It’s a deep look at morality, human nature, and religion.

The Secret Theatre will present “The Tragical History of the Life and Death of Doctor Faustus” a total of 10 times between Thursday, Dec. 5, and Sunday, Dec. 15.

Created sometime between 1589 and 1591 by English playwright Christopher Marlowe, this classic follows Doctor Faustus, who makes a pact with the devil that gives him magical powers in exchange for eternal damnation. It’s considered an Elizabethan tragedy, but it’s based on German tales about a man named “Faust” that have inspired everything from paintings to symphonies to ballets.

Tickets cost $22 in advance, but $25 at the door.

Two versions of the play exist – a longer one and an abbreviated one – and scholars dispute which one is the original, but here’s the basic plot. Doctor Faustus is a well-respected scientist and scholar who has mastered every discipline he has ever studied. In his worldly arrogance, he grows frustrated by the limits of traditional science. Logic is only good for arguing, he claims, and law is an ignoble form of war. He disdains theology because humans are so sinful, and he questions medicine’s value because it can’t create immorality or raise people from the dead.

Doctor Faustus arranges a meeting with a magician and a practitioner of the occult who suggest that he could increase his power by working with them. Later, a devil named “Mephistophilis” pays him a visit. Through Mephistophilis, Doctor Faustus makes a pact with Lucifer, the chief devil. For the next 24 years, he can use black magic on humans, but when the time’s up, he has to submit his soul to the dark side.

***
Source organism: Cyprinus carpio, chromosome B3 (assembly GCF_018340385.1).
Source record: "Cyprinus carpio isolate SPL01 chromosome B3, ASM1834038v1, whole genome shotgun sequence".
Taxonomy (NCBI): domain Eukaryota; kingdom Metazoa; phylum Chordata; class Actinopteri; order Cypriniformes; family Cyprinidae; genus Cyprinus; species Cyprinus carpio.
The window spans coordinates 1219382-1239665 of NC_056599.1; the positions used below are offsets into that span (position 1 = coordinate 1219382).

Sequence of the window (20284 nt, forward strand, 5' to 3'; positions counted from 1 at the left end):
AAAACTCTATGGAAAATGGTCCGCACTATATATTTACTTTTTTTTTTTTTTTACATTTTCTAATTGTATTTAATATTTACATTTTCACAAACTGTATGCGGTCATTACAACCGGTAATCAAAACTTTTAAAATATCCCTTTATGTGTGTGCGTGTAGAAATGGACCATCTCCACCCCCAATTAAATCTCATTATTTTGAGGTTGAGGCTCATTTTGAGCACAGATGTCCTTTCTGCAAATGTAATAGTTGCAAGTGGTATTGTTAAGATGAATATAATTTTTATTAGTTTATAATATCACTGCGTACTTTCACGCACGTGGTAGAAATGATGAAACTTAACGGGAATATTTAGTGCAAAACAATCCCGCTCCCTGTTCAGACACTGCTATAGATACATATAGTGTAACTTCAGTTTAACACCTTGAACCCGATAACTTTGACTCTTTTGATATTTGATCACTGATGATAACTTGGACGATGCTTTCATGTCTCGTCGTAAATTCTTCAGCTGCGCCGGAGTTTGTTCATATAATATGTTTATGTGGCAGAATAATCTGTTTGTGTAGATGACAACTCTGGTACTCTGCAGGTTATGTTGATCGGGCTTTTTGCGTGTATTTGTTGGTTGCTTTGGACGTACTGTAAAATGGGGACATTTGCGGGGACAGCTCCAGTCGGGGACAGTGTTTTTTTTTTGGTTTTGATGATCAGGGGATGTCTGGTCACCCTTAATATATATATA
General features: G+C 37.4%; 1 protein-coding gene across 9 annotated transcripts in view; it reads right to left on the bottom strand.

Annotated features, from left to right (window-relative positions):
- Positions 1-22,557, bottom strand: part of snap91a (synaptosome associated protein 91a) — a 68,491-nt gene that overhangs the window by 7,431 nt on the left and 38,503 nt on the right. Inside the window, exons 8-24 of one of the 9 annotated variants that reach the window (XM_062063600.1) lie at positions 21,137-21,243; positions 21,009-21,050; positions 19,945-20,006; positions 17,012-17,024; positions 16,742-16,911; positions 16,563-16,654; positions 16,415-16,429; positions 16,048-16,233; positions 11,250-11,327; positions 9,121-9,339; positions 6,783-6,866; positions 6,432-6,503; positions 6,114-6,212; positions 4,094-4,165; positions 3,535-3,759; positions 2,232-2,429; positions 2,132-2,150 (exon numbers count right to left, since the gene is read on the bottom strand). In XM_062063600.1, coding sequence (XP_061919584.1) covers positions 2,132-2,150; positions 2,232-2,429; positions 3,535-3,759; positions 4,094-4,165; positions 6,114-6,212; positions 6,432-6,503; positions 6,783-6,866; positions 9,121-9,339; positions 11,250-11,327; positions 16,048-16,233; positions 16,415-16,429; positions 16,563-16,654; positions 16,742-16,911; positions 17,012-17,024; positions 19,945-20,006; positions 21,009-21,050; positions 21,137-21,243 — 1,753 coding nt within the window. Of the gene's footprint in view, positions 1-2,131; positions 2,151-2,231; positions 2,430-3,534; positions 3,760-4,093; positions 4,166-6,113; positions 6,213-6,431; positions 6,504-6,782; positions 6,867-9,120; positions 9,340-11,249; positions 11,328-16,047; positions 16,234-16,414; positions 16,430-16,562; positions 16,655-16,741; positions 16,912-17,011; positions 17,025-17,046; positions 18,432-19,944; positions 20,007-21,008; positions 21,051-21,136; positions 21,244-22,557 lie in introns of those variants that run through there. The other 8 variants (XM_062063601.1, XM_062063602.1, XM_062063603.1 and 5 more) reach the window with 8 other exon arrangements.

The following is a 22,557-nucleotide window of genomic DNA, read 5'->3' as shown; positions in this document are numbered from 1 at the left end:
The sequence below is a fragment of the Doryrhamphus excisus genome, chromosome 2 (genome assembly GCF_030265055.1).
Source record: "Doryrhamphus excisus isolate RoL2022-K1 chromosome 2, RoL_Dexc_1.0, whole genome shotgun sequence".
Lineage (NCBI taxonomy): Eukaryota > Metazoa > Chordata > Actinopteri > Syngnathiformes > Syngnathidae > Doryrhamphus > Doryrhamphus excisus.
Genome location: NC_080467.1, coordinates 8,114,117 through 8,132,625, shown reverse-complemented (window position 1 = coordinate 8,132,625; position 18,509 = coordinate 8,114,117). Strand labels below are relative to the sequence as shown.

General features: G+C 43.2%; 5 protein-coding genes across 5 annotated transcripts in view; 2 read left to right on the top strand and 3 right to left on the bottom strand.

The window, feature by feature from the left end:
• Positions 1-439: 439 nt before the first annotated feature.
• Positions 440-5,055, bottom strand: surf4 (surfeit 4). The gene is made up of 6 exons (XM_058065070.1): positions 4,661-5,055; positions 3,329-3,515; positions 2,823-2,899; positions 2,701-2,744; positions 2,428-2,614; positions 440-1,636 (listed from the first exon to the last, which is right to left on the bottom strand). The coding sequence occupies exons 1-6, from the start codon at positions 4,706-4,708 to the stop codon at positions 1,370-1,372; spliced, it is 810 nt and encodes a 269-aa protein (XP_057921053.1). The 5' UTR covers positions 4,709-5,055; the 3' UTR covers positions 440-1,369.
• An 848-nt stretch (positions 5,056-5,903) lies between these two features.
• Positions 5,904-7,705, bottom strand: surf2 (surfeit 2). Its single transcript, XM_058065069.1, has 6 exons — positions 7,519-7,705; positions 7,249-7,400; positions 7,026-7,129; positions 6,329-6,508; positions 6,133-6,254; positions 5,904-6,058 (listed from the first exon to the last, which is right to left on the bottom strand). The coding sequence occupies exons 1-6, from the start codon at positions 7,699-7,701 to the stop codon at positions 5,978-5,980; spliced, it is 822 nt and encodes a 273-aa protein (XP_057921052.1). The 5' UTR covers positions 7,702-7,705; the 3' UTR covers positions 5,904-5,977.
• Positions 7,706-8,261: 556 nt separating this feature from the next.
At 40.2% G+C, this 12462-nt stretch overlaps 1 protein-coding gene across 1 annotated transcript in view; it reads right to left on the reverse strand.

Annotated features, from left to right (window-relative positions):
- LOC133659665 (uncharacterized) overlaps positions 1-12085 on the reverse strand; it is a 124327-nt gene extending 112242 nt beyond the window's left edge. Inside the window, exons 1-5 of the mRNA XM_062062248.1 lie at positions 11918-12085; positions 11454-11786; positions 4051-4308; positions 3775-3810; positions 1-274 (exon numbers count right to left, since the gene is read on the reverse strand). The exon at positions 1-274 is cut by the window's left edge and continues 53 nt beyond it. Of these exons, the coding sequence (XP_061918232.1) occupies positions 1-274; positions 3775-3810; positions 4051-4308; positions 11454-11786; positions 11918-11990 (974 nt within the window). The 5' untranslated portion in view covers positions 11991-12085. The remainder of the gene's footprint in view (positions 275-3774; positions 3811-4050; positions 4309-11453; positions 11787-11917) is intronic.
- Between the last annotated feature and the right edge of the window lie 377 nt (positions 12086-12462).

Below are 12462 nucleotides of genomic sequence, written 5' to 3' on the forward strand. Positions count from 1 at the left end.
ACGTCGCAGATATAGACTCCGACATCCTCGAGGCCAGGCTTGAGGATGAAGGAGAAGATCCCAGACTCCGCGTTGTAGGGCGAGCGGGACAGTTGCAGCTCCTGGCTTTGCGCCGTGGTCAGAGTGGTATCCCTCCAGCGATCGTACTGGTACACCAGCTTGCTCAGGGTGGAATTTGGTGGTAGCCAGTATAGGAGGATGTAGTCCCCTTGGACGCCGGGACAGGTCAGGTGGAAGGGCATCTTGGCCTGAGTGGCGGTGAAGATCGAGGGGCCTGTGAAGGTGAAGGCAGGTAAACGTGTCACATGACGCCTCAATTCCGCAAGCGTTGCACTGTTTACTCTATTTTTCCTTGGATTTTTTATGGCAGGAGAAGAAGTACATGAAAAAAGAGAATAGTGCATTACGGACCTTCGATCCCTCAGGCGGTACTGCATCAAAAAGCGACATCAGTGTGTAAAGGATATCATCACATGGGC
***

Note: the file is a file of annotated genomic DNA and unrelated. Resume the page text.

As the plot progresses, Doctor Faustus becomes famous and feared in the human world. However, he only uses his powers to show off or carry out practical jokes. He eventually realizes the horrors of this deal and warns others about damnation. In the final act, Mephistophilis drags Doctor Faustus off the stage to Hell despite his pleas for leniency.

As it was written during the height of the Protestant Reformation, “The Tragical History of the Life and Death of Doctor Faustus” was extremely controversial when it premiered. Many Europeans were breaking away from Catholicism and there was tremendous debate on Papal authority, faith, repentance and divinity.

There’s one matinee on Saturday, Dec. 14, at 3 p.m. The other nine presentations ─ Dec. 5-8 and Dec. 11-15 ─ begin at 7:30 p.m.

Conner Keef, who studied theater at Western Kentucky University, plays Doctor Faustus. Preston Fox, who attended the Pace University School of Performing Arts, is Mephistophilis. Roger Lipson, an actor and musician who plays 10 instruments, takes on the role of Lucifer. The rest of the cast consists of Samantina Zenon (Beezlebub), Stephen Michael Martin (Benvolio), Juan Pablo Mendive (Cornelius), Joseph Signa (Dick), Daniel Souza (Frederick), Sophie Zmorrod Laruelle (Martino), Molly Lang (Old Woman), JB Alexander (Pope), Sara Giacomini (Robin), Carol Rotella (Scholar), Benjamin Beruh (Valdes) and Jinho Woo (Wagner). Justin Baldridge is the director.

Located in the shadows of the 7 train at 44-02 23rd St. in Long Island City, the Secret Theatre has a three-quarter-round performance space that seats about 100 people at a time. The venue’s intimacy will add to the play’s intensity. Plus, the owner, Richard Mazda, is the play’s executive producer.

Images: The Secret Theatre

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